April 05, 2020
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Power back on after Friday’s windy deluge Lightning causes fire in Canaan

AUGUSTA – Maine utility companies worked Sunday to complete power restoration for the last of thousands of customers who lost electricity Friday night as high winds and rain buffeted the state.

The storm, which dumped up to 3 inches of rain on the state, was responsible for at least one fire in Somerset County. A lightning strike Friday night apparently ignited a fire that destroyed a vacant Maple Lane residence in Canaan, according to the town’s fire chief.

A neighbor reported about 8:37 p.m. Friday that he’d heard a lightning strike very close to his house, Canaan Fire Chief Ray Small said Saturday afternoon. The same caller told a dispatcher that when he looked outside, he saw the house next door was engulfed in flames.

Fire departments and tankers from Skowhegan, Hartland, Clinton and Burnham were called in to assist, according to the fire chief. Despite Friday night’s high winds, no other homes were in danger, Small said.

Because Maple Lane is a very narrow road, firefighters laid about 1,200 feet of 4-inch hose from firetrucks parked on a wider cross street, Small said. The lane is not wide enough for two trucks to pass each other.

The fire was brought under control in about 30 minutes, the fire chief said Saturday.

Because the owner, Patrick Donovan, was not living at the house, power had been shut off, according to the fire chief.

Small also said that he did not know where Donovan was living or if the home was insured.

The National Weather Service in Caribou said Sunday afternoon that a small but intense low-pressure system had produced up to 3 inches of rain Friday night and Saturday morning before moving off to the Maritimes. The heaviest rain was recorded in the St. John Valley with nearly 3.5 inches reported in Lille and 2.5 inches reported in Fort Kent.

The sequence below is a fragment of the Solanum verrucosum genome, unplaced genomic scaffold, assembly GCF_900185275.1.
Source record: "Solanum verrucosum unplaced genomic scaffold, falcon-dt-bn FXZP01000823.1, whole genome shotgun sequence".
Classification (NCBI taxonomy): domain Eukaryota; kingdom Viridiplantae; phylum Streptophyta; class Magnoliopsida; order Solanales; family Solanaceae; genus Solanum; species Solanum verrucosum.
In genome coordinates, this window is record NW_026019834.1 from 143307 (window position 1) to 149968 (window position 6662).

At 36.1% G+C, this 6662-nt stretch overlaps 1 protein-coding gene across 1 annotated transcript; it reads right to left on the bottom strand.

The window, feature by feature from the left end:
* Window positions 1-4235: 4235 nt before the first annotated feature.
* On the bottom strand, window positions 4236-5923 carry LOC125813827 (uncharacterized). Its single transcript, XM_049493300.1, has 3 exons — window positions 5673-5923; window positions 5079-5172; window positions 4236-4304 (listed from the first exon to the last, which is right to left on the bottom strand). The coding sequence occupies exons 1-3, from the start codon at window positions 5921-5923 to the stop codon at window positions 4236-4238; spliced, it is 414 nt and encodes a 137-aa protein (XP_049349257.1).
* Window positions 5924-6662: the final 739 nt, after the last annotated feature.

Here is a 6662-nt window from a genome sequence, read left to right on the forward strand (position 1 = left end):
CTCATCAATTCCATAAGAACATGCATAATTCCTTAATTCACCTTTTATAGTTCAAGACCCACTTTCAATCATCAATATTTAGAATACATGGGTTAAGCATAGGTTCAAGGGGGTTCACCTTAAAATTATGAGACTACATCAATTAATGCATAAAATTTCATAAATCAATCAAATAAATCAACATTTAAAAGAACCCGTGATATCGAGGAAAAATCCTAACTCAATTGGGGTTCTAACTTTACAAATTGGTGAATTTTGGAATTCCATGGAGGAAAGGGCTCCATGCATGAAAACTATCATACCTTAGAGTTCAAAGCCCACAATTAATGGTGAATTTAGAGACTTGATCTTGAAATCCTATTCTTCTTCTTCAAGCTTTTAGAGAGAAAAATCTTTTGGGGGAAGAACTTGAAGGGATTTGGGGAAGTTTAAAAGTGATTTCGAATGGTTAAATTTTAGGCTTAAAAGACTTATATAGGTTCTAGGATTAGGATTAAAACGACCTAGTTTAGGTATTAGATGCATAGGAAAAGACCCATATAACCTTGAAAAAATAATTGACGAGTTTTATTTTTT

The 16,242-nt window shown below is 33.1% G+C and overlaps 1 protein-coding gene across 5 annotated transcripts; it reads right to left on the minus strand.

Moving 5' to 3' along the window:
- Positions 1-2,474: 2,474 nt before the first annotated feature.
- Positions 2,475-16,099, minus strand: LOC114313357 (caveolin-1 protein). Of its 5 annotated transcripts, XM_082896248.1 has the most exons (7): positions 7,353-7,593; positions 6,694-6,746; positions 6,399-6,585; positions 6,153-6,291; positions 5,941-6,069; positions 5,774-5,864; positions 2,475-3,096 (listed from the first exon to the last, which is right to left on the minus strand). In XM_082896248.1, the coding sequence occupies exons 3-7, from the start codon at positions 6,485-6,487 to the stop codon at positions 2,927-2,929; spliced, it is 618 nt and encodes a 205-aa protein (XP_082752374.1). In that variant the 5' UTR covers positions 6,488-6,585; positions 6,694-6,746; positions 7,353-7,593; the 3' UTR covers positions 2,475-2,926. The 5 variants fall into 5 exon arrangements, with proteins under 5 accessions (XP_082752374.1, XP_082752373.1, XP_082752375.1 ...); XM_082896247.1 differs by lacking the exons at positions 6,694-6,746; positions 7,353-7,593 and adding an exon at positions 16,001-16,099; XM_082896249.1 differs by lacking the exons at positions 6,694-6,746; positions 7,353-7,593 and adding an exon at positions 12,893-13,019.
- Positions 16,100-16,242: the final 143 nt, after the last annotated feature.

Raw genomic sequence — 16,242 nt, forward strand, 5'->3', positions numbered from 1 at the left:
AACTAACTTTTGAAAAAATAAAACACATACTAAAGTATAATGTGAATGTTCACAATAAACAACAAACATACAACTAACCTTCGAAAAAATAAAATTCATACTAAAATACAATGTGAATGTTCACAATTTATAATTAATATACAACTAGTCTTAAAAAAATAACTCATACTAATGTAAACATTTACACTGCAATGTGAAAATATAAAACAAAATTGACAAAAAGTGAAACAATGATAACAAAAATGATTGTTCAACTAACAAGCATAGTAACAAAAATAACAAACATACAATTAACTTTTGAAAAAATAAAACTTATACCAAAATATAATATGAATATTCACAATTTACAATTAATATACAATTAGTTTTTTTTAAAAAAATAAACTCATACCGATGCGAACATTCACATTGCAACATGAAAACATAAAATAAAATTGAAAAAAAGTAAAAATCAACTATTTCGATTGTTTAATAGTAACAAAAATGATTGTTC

Winds gusts of more than 60 mph were reported on Mount Desert Island, according to the weather service. Along the coast of Washington County, wind gusts were more than 50 mph.

By Sunday afternoon, repair crews for Central Maine Power Co. and Bangor Hydro-Electric Co. had restored power to nearly all of the more than 20,000 customers who had lost power because of high winds and falling tree limbs.

Bangor Hydro estimated that about 3,277 customers were without power, with a big share in the Milo-Brownville area.

CMP said 18,500 customer accounts were affected. Hard-hit areas included Farmington, Brunswick, Lewiston and Bridgton, CMP said.

Thickening clouds Sunday night were expected to bring showers – most as rain, but possibly as snow in the north and mountains.

The weather service said a redeveloping low pressure system near the coast Monday was expected to keep clouds over Maine and New Hampshire for most of the day with a chance of showers.

Unsettled weather could last through Tuesday, and cool temperatures are likely to extend through the week, the weather service said.


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